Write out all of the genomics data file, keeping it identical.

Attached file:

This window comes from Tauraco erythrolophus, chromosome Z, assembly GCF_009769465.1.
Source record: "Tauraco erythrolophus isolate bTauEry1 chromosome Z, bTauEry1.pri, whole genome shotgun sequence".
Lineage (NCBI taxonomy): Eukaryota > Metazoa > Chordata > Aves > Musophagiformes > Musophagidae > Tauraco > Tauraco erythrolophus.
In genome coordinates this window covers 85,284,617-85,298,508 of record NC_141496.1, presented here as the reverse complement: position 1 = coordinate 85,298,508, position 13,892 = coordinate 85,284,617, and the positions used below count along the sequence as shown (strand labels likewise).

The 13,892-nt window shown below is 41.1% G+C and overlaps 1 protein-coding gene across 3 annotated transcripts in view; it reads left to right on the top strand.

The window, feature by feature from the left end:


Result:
This window comes from Tauraco erythrolophus, chromosome Z, assembly GCF_009769465.1.
Source record: "Tauraco erythrolophus isolate bTauEry1 chromosome Z, bTauEry1.pri, whole genome shotgun sequence".
Lineage (NCBI taxonomy): Eukaryota > Metazoa > Chordata > Aves > Musophagiformes > Musophagidae > Tauraco > Tauraco erythrolophus.
In genome coordinates this window covers 85,284,617-85,298,508 of record NC_141496.1, presented here as the reverse complement: position 1 = coordinate 85,298,508, position 13,892 = coordinate 85,284,617, and the positions used below count along the sequence as shown (strand labels likewise).

The 13,892-nt window shown below is 41.1% G+C and overlaps 1 protein-coding gene across 3 annotated transcripts in view; it reads left to right on the top strand.

The window, feature by feature from the left end: